Flight Simulator X Service Pack 2 available–and how to work around common problems

We shipped Service Pack 2 for Flight Simulator X on Friday. (Get the downloads from fsinsider.com; see Phil Taylor’s blog entries for more details.) Service Pack 2 contains the same set of fixes as in Acceleration, without Acceleration‘s new aircraft or missions.

We’re seeing a common problem come up: A message from the installer: “Microsoft Flight Simulator X Service Pack 2 requires the English version of Flight Simulator X.”

So far, the immediate cause is the same: missing data in the registry. During testing, the root cause was also the same: Copying the installed files from another partition or machine rather than using the installer. That’s not officially supported, of course, but given the size of Flight Simulator, it’s fairly common to want to move the installed files (to a bigger partition, for example) without reinstalling.

Service Pack 2 requires the registry data that the original RTM and SP1 installers write. (It uses the data in the registry to find the installation directory and the language.dll file. It checks the version information in language.dll to make sure it has the same language as the SP2 installer; otherwise, you’d end up with a broken mix of localized content.)

Unfortunately, the original RTM installer doesn’t rewrite those registry values when you do a repair, so what works is to uninstall and reinstall RTM, then SP1, then SP2.

That said, here’s a shortcut. Note that it involves editing the registry, which can be hazardous to your computer’s health. If you don’t feel comfortable doing this, uninstall and reinstall is a safe choice.

  1. Start RegEdit.
  2. On 32-bit operating systems, open the HKEY_LOCAL_MACHINE\ SOFTWARE\ Microsoft\ microsoft games\ flight simulator\ 10.0 key in the left pane.
    On 64-bit operating systems, open the HKEY_LOCAL_MACHINE\ SOFTWARE\ Wow6432Node\ Microsoft\ Microsoft Games\ Flight Simulator\ 10.0 key in the left pane.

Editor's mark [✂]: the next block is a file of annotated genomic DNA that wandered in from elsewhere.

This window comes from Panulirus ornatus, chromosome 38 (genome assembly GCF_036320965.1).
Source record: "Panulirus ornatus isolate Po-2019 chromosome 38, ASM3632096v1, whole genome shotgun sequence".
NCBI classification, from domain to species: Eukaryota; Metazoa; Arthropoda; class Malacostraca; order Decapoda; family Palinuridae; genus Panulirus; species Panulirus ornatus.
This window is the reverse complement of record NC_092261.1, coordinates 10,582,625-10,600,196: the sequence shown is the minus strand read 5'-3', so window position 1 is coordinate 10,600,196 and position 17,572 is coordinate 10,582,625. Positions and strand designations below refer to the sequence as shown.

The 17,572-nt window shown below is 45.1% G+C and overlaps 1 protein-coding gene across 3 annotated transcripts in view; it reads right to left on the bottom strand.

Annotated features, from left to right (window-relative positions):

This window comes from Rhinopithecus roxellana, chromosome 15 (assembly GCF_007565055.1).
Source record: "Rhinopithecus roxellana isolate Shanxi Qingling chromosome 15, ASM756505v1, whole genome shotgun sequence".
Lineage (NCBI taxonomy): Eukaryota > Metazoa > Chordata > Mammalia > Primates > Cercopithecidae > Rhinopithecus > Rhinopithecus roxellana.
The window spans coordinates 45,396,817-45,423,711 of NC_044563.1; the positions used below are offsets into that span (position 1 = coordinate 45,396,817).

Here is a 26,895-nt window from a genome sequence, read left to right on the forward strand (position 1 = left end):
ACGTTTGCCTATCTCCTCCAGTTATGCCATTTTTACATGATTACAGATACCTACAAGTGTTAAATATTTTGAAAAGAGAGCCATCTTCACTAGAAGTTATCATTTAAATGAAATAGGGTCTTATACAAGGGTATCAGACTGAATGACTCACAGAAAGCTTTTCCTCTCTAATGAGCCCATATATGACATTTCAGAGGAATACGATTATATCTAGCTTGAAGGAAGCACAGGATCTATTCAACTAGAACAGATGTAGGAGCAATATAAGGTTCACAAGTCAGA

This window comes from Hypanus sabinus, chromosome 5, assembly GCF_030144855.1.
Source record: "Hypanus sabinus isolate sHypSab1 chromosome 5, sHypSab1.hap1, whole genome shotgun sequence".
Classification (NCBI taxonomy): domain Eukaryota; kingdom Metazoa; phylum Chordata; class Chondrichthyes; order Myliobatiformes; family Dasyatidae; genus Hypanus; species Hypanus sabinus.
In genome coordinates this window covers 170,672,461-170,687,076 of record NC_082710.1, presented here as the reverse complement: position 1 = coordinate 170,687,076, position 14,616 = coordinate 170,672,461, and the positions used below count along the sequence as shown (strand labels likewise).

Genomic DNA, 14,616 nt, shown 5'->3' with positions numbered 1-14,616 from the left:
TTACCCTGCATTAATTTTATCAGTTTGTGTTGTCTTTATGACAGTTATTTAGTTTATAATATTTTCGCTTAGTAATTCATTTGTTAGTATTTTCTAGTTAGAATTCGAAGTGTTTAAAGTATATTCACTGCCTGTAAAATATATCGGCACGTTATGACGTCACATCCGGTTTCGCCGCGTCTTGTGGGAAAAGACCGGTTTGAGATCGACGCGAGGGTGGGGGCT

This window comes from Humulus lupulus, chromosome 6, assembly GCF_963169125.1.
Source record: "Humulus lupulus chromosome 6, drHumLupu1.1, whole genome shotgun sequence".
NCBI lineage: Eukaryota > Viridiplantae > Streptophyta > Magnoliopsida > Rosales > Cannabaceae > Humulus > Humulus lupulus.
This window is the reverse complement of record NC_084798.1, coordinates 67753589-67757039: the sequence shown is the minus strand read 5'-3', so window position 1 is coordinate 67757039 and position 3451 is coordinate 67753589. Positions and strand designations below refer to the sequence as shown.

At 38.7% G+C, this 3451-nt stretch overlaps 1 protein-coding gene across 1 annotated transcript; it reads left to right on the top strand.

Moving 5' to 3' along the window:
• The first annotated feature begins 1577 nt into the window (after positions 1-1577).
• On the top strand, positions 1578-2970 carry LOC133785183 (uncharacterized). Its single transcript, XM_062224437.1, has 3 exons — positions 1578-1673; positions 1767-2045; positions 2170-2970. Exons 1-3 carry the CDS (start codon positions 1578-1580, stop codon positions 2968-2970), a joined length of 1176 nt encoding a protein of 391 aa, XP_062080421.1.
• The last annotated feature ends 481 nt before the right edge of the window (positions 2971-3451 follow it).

3. Choose Edit|New|String Value.
  4. Replace New Value #1 by typing SetupPath.
  5. Double-click SetupPath and in the Value data box, type the full directory path where you installed or copied Flight Simulator X.

The SP2 installer should then be able to find language.dll and verify that it’s the right language for the version of SP2 you’re trying to install.

That’s the only common problem we’ve seen — as of today, anyway. I’ll update this blog entry with additional items if/when they come up.

Update #1, 17-Dec-07: Added registry key for x64 OSes.

Flight Simulator X: Acceleration releases to manufacturing

My second project at ACES Studio, the Flight Simulator X: Acceleration expansion pack, has gone gold. Well, 12.5 percent of it has: We sent the English release to manufacturing but we have seven more languages we’re shipping over the next couple of weeks. So while the extra-long days are a bit more normal now, the weekends are still fairly busy, coordinating builds and releases with our international folks in Dublin and Tokyo.

Acceleration was a “small” release, but only by the standards of a 14GB, two-DVD Flight Simulator X. Here are some mildly interesting statistics:

Number of DVDs 1
Number of files 7121
Compressed byte count 2,567,158,638
Uncompressed byte count 4,014,683,859
WiX version used to build installer 3.0.3304.0
Visual C++ version used to build setup UI and custom actions 8.0
Number of new custom actions 5 (plus rollback and scheduling CAs)
Number of new custom tables for data-driven deferred custom actions 2
Number of WiX custom actions consumed 2
Percentage of WiX custom action enhanced for Acceleration where enhancements were contributed back to WiX 100

Seven more languages to go!

Semi-custom actions

I was working on my current double-secret project at work and got a requirement that I knew would need a custom action. The requirement is to add entries to a configuration file without overwriting existing entries.

The configuration file (scenery.cfg, for FlightSim fans) is actually in .ini format. Naturally, I looked into using the standard IniFile table but it wasn’t sufficient for my needs. Scenery.cfg has entries that point to scenery data; each entry is numbered to control the priority of the scenery in rendering.

So, for example, given the following tail entries:

Title=Propeller Objects

Title=Addon Scenery
Local=Addon Scenery